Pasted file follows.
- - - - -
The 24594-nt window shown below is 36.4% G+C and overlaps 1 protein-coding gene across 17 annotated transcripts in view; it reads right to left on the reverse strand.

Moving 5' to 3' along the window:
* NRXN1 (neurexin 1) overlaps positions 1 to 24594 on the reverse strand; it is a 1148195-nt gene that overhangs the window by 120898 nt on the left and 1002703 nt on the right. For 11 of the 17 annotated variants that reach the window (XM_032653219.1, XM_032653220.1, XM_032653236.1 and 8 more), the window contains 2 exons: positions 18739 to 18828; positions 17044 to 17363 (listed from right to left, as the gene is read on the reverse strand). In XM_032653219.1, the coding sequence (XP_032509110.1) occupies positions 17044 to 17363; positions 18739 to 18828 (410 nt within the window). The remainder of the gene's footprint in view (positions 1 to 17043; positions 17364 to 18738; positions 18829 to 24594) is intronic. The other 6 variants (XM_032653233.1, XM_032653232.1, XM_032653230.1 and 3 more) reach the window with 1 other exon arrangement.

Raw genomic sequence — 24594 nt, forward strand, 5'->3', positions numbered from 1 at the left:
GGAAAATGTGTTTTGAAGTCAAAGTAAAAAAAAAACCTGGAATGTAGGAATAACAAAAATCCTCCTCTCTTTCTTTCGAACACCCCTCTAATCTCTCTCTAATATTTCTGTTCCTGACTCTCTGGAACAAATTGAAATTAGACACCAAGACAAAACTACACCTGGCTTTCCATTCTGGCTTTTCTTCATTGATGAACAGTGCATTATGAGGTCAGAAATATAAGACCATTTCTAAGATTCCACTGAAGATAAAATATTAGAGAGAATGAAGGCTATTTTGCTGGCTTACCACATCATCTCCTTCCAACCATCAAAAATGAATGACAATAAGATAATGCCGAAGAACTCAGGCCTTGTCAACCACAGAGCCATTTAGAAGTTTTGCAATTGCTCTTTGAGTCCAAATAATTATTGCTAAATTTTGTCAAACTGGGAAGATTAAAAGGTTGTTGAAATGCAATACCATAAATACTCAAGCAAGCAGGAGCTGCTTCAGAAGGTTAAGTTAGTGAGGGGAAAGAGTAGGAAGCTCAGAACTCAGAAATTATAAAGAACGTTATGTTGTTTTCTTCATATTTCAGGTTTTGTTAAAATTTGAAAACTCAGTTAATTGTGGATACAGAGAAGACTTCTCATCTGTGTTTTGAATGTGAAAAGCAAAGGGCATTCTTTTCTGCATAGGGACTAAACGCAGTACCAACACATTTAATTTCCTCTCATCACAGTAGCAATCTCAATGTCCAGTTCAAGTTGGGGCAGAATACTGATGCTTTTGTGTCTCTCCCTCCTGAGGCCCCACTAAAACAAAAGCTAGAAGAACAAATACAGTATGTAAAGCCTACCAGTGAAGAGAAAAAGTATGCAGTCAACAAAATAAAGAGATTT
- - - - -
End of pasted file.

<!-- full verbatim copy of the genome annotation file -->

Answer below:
The 24594-nt window shown below is 36.4% G+C and overlaps 1 protein-coding gene across 17 annotated transcripts in view; it reads right to left on the reverse strand.

Moving 5' to 3' along the window:
* NRXN1 (neurexin 1) overlaps positions 1 to 24594 on the reverse strand; it is a 1148195-nt gene that overhangs the window by 120898 nt on the left and 1002703 nt on the right. For 11 of the 17 annotated variants that reach the window (XM_032653219.1, XM_032653220.1, XM_032653236.1 and 8 more), the window contains 2 exons: positions 18739 to 18828; positions 17044 to 17363 (listed from right to left, as the gene is read on the reverse strand). In XM_032653219.1, the coding sequence (XP_032509110.1) occupies positions 17044 to 17363; positions 18739 to 18828 (410 nt within the window). The remainder of the gene's footprint in view (positions 1 to 17043; positions 17364 to 18738; positions 18829 to 24594) is intronic. The other 6 variants (XM_032653233.1, XM_032653232.1, XM_032653230.1 and 3 more) reach the window with 1 other exon arrangement.

Raw genomic sequence — 24594 nt, forward strand, 5'->3', positions numbered from 1 at the left:
GGAAAATGTGTTTTGAAGTCAAAGTAAAAAAAAAACCTGGAATGTAGGAATAACAAAAATCCTCCTCTCTTTCTTTCGAACACCCCTCTAATCTCTCTCTAATATTTCTGTTCCTGACTCTCTGGAACAAATTGAAATTAGACACCAAGACAAAACTACACCTGGCTTTCCATTCTGGCTTTTCTTCATTGATGAACAGTGCATTATGAGGTCAGAAATATAAGACCATTTCTAAGATTCCACTGAAGATAAAATATTAGAGAGAATGAAGGCTATTTTGCTGGCTTACCACATCATCTCCTTCCAACCATCAAAAATGAATGACAATAAGATAATGCCGAAGAACTCAGGCCTTGTCAACCACAGAGCCATTTAGAAGTTTTGCAATTGCTCTTTGAGTCCAAATAATTATTGCTAAATTTTGTCAAACTGGGAAGATTAAAAGGTTGTTGAAATGCAATACCATAAATACTCAAGCAAGCAGGAGCTGCTTCAGAAGGTTAAGTTAGTGAGGGGAAAGAGTAGGAAGCTCAGAACTCAGAAATTATAAAGAACGTTATGTTGTTTTCTTCATATTTCAGGTTTTGTTAAAATTTGAAAACTCAGTTAATTGTGGATACAGAGAAGACTTCTCATCTGTGTTTTGAATGTGAAAAGCAAAGGGCATTCTTTTCTGCATAGGGACTAAACGCAGTACCAACACATTTAATTTCCTCTCATCACAGTAGCAATCTCAATGTCCAGTTCAAGTTGGGGCAGAATACTGATGCTTTTGTGTCTCTCCCTCCTGAGGCCCCACTAAAACAAAAGCTAGAAGAACAAATACAGTATGTAAAGCCTACCAGTGAAGAGAAAAAGTATGCAGTCAACAAAATAAAGAGATTT